Six 10-cm plates of C2C12 myotubes (DM4) were transduced with Myc-NET39 or control adenovirus and maintained in culture for another 2 days. Cells then were washed twice with PBS and lysed in a total of 6 ml ice-cold buffer B (50 mM Tris, pH 7.5, 250 mM NaCl, 1 mM EDTA, 1 mM EGTA, 0.5% Triton X-100, 10% glycerol, Complete protease inhibitor cocktail [Roche Diagnostics]). The Myc-NET39 and control samples were immunoadsorbed to 100 μl of anti-Myc agarose by rotation at 4°C overnight. Both the control and Myc-NET39 immunoprecipitates were washed six times with buffer B and twice with PBS. The protein complexes were eluted by two sequential incubations with 8 M urea at RT for 30 min, with agitation. The supernatants of the two samples were subjected to multidimensional protein identification technology (MudPIT) analysis (46, 48). The MudPIT experiment was performed as follows. Peptides were pressure loaded onto a 100-μm-internal-diameter fused silica capillary column packed with a 5-cm-long 5-μm Partisphere strong cation exchanger (SCX) and a 5 cm of 5-μm Gemini C18 material (Phenomenex), with the SCX end fritted with immobilized Kasil 1624 (PQ Corporation). After being desalted, a 100-μm-internal-diameter capillary with a 5-μm pulled tip packed with 15 cm of 5-μm Jupiter C18 material was attached to the SCX end with a ZDV union, and the entire column was placed inline with an Agilent pump (Agilent Technologies) and analyzed using a four-step separation. The three buffer solutions used were 5% acetonitrile-0.1% formic acid (buffer A), 80% acetonitrile-0.1% formic acid (buffer B), and 500 mM ammonium acetate-5% acetonitrile-0.1% formic acid (buffer C). The first step consisted of a 100-min gradient from 0 to 100% buffer B. Steps 2 and 3 had the following profile: 3 min of 100% buffer A, 5 min of X% buffer C, a 10-min gradient from 0 to 15% buffer B, and a 130-min gradient from 15 to 45% buffer B, followed by a 20-min gradient increase to 100% buffer B and a reverse of the gradient to 100% buffer A. The 5-min buffer C percentages (X) were 30, 70, and 100%. As peptides were eluted from the microcapillary column, they were electrosprayed directly into an LTQ linear ion trap (Thermo) with the application of a distal 2.4-kV spray voltage. A cycle of one full-scan mass spectrum (400 to 1,400 m/z) was followed by three data-dependent tandem mass spectrometry spectra at a 35% normalized collision energy. Tandem mass spectrometry spectra for peptides were analyzed by using the following software analysis protocol. Poor-quality spectra were removed from the data set by using an automated spectral quality assessment algorithm (3). Tandem mass spectrometry spectra remaining after filtering were searched with the SEQUEST algorithm against a database concatenated to a decoy database in which the sequence for each entry in the original database was reversed (9). No enzyme specificity was considered for any search. SEQUEST results were assembled and filtered by using the DTASelect program (version 2.0) (42). DTASelect 2.0 uses a linear discriminant analysis to dynamically set XCorr and DeltaCN thresholds for the entire data set to achieve a user-specified false-positive rate (5% in this analysis).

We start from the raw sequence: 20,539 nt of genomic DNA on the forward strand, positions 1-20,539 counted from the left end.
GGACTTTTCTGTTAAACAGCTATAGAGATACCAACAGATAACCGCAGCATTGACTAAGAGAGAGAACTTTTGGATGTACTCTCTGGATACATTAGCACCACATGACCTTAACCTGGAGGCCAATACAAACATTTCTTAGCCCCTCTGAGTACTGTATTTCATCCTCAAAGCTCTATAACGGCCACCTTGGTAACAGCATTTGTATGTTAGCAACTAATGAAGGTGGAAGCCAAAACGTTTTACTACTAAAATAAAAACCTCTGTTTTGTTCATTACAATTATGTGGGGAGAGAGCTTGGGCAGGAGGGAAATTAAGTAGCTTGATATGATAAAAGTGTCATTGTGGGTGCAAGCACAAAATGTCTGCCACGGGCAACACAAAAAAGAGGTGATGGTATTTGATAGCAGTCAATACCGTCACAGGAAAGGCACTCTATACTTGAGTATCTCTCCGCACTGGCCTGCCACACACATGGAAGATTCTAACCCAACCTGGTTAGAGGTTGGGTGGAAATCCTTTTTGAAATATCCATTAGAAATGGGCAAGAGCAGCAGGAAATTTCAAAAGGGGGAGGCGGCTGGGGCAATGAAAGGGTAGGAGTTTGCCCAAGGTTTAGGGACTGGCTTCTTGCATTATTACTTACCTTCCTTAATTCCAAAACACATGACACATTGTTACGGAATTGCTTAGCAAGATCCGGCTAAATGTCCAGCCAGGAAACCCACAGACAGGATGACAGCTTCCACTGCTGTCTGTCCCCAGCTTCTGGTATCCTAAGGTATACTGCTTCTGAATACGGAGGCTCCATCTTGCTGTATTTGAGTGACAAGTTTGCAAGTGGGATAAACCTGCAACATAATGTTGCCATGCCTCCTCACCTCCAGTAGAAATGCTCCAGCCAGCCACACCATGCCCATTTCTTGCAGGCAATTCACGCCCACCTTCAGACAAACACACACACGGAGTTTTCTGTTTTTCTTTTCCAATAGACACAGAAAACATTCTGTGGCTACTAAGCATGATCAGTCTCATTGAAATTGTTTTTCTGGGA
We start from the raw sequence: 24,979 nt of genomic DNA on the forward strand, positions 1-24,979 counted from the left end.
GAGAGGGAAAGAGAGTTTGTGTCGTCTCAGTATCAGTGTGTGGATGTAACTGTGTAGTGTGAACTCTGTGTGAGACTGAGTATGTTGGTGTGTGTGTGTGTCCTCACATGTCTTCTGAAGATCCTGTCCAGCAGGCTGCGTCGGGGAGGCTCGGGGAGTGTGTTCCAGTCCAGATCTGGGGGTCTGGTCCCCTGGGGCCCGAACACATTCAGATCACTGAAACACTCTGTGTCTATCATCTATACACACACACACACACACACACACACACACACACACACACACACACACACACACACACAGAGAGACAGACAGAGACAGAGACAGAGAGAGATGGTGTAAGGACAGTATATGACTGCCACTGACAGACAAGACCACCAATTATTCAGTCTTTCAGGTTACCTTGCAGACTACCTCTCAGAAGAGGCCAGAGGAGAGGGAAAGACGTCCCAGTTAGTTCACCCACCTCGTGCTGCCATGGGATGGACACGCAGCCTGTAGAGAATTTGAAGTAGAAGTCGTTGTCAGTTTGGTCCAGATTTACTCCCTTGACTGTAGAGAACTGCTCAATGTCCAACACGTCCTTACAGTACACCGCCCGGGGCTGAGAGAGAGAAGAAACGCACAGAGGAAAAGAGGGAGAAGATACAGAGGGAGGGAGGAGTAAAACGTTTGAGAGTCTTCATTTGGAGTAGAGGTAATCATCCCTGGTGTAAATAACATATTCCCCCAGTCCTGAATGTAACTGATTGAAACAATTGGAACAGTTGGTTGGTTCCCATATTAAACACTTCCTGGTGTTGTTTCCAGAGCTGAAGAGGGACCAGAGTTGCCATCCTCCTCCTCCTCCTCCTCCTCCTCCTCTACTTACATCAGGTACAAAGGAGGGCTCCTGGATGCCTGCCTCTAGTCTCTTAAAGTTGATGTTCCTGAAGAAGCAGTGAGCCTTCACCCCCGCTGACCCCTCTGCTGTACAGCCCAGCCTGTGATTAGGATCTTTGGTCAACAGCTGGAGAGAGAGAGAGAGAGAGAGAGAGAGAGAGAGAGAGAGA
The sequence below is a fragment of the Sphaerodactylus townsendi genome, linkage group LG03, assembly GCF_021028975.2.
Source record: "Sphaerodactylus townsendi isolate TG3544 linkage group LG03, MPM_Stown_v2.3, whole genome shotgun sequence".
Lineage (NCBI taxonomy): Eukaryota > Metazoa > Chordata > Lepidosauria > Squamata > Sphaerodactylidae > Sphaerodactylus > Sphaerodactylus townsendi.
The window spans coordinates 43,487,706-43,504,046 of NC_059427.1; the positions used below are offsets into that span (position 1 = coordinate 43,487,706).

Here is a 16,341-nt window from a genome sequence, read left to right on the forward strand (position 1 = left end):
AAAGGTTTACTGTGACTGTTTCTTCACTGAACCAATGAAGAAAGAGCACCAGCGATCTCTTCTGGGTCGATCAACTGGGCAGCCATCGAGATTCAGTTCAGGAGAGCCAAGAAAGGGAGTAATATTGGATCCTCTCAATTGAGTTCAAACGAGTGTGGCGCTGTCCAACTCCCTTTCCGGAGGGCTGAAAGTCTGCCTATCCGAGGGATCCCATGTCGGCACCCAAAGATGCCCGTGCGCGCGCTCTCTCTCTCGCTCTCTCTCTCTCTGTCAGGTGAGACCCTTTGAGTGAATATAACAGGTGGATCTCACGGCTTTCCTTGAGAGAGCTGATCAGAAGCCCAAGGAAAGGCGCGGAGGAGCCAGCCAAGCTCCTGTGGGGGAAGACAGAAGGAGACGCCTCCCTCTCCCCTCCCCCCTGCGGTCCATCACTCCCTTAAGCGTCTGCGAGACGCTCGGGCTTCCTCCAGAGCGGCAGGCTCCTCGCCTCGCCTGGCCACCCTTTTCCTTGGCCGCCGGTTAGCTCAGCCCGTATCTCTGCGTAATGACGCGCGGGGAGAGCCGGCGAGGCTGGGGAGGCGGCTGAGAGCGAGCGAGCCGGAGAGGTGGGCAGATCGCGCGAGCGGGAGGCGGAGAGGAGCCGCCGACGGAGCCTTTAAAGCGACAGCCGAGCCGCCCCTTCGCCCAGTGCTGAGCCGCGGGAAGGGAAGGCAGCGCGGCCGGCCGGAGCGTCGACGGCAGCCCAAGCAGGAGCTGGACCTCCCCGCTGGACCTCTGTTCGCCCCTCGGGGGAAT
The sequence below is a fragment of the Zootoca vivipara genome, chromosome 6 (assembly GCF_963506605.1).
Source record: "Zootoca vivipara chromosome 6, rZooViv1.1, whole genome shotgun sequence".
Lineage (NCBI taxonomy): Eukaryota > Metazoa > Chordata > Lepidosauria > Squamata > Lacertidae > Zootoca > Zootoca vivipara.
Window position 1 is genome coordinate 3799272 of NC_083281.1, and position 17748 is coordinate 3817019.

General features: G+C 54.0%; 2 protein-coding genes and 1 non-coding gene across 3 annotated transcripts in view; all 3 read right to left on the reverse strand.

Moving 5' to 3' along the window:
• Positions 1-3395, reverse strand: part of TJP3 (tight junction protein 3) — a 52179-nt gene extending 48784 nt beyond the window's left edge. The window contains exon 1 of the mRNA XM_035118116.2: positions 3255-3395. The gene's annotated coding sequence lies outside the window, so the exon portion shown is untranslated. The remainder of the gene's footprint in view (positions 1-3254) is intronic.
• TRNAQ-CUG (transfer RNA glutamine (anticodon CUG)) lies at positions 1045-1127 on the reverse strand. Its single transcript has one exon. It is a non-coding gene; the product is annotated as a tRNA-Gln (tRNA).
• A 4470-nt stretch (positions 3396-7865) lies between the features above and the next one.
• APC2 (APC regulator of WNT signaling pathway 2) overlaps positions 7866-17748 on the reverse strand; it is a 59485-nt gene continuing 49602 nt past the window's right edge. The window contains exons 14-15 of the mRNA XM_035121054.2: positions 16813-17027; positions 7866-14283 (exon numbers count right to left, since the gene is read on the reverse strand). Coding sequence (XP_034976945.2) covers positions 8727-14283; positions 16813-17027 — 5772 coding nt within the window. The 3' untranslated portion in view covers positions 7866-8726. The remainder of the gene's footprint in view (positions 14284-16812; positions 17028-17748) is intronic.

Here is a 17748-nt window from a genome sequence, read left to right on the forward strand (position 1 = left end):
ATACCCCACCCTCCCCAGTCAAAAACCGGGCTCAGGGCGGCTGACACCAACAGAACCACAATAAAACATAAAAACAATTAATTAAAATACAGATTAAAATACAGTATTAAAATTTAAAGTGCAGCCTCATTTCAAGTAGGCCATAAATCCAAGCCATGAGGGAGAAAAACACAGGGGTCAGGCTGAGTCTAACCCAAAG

Conditioned media were collected from shCtrl and shNET39#2 C2C12 cells 1 day after the shift to differentiation conditions and were concentrated 20-fold with Microcon YM-3 columns (Millipore). The proteins in the media were examined by immunoblotting using the anti-IGF-II antibody.